The Rain is Coming

The Southern Appalachians are on fire.  Extreme drought combined with carelessness and arson have set the mountains ablaze leaving the valleys choked with smoke.

When the wind shifts, the grey haze clears and blue skies return.  When it shifts again, the smell of wood smoke clings to our clothes and the ashy air fills our lungs.

Needless to say, this has not been a good month for running.

When I left for my long run yesterday, the skies were blue and the air smelled fresh.  I am back on marathon training again and this was my first 20 miler in many weeks.

The schedule called for 12 miles easy, 6 miles fast, and 2 miles of easy cool down.  I had hoped to run a couple laps around Lake Summit, a pretty 9-mile loop in the county south of us, but by the time I drove down there, the blue sky had turned to haze.

I turned around and headed back to Asheville.

The first easy miles were quite nice.  I jogged through the city listening to NPR podcasts in the sunshine.  I could feel the steady 10 mile run from the day before in my legs a little, but that was the point.  I was supposed to run on tired legs to simulate the conditions of a marathon without actually running 26.2 miles all at once.

When I dropped down to the river and ran towards the park, it was like hitting a wall of smoke.   Ugh, I thought.

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Maybe I should just go to the treadmill and finish this, I thought.  But I was on mile 11.5 and I was over 2 miles from home, a mile of it straight uphill.

I really don’t want to run on the treadmill and mess up the run.  I’ll just see how it goes.

It was not a great idea.

The plan called for those fast six miles to be 10-15 seconds faster than marathon pace or 6:35 pace.  And that’s AFTER running 12 miles on tired legs.  When I read that, I smiled and knew I wasn’t even going to attempt that.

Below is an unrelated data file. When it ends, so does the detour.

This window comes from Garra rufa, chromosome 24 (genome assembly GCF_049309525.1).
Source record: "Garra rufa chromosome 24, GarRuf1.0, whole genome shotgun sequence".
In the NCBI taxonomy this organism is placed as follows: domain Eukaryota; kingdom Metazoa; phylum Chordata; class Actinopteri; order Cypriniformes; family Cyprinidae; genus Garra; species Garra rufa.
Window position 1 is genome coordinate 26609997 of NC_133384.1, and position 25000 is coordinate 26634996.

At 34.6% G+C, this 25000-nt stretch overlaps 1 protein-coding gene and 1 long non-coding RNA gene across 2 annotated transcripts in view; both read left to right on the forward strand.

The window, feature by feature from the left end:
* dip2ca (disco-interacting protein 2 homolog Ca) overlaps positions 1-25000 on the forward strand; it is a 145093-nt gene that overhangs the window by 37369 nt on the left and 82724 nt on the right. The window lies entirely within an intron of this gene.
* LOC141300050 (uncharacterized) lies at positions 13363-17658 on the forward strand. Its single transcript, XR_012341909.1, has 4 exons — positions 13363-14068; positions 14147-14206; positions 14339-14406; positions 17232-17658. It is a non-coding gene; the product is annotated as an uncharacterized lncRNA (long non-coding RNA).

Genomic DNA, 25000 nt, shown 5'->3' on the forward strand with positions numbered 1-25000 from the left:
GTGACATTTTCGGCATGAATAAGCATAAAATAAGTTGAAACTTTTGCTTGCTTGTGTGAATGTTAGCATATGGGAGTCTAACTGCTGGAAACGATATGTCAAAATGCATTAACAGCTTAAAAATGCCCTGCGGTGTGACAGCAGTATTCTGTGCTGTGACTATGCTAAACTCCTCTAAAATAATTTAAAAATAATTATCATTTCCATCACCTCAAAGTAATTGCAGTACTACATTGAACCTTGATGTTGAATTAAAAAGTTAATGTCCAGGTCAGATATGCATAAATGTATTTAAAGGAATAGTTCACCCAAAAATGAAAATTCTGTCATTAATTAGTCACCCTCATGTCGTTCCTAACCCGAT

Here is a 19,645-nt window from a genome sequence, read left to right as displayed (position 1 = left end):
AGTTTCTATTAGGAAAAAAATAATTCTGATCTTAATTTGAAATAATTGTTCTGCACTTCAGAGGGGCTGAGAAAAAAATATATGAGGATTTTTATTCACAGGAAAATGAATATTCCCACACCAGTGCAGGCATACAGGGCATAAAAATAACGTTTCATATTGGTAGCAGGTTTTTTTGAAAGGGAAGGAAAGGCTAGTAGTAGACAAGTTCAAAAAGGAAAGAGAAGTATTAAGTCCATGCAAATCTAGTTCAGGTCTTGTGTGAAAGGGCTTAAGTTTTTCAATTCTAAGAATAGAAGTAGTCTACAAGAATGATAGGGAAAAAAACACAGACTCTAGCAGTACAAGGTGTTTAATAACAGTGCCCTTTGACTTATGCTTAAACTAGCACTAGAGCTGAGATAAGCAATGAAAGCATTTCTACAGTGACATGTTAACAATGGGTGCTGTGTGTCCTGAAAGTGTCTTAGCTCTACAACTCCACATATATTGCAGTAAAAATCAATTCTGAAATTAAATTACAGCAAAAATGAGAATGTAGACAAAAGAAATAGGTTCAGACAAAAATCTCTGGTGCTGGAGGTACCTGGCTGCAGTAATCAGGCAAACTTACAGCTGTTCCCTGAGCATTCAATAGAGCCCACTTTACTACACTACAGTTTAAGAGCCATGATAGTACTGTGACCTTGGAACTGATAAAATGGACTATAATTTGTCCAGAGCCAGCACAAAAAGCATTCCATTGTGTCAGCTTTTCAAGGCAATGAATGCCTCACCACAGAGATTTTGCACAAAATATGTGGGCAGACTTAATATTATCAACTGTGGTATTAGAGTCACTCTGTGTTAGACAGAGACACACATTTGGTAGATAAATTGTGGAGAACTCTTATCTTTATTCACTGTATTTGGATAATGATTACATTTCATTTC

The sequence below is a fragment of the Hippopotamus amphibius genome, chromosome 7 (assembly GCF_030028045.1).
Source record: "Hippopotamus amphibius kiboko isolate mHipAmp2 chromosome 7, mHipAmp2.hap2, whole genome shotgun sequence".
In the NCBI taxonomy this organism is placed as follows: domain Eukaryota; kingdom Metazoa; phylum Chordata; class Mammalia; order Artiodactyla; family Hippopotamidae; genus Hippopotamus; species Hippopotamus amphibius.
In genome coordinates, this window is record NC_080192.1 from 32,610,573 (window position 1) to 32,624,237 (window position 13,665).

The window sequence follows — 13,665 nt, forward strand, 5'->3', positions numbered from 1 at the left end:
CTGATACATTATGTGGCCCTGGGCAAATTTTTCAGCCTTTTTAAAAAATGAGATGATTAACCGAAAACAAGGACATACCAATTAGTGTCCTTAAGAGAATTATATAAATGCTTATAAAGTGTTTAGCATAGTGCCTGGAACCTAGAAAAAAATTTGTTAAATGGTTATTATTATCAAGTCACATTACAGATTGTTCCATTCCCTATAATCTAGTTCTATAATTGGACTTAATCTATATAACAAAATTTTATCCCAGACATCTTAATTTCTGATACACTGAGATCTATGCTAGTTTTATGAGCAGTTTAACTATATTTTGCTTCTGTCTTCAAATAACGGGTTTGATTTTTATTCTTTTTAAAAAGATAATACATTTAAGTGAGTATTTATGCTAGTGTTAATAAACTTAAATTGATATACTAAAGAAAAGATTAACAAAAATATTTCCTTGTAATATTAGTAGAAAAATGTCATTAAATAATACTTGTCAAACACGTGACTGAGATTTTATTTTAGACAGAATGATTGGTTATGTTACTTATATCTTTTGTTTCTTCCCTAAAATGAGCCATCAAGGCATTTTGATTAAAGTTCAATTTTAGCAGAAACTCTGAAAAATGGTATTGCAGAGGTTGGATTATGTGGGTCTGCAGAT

Because of my recent fast finish in the half marathon, my assigned paces in my workouts have gotten much faster.  The only problem with that is that longer distances are my strength.  My maximum speed probably hasn’t increased that much; I can just keep it up longer.

So trying to run half marathon pace on tired legs at mile 12 isn’t going to happen and I wasn’t going to try it.  But maybe marathon pace (6:50-55) wouldn’t be too bad.

I decided I was just going to do the best I could.

The first mile was slow (6:57) and the second was even slower (7:04).  I was breathing much harder than normal for that pace and every breath forced the smoky air deeper into my lungs.  My legs were starting to feel sore and heavy.

Okay, this is dumb, I thought.  I’ll just do one more fast mile and run the rest easy.

But then the third mile came in at 6:43.  The tension I was feeling about the run and the smoke and my legs hurting simply evaporated when I saw that number.  A visceral wave of pain relief seem to flow over me and for just a moment all my discomfort vanished.

Just three more fast miles.  Finish it.

I turned the corner both literally and figuratively and my resolve strengthened.  As hard as it was to breathe and run each stride, I was not going to quit.  Not this time.

The final three miles came in right on pace:  6:55, 6:52, 6:49.

It was not fun.  It did not feel good at the time.  I don’t recommend running through wildfire smoke.

But I got through it.

This run is like adding another arrow to my quiver.  When it is time to slay the marathon beast, I can pull this one out from my memory and use it to keep fighting.

The forecast calls for the rain to start tonight.  So much rain, in fact, that there is a good chance of flooding.

Hopefully, it will be enough to extinguish the wildfires and wash the air clean.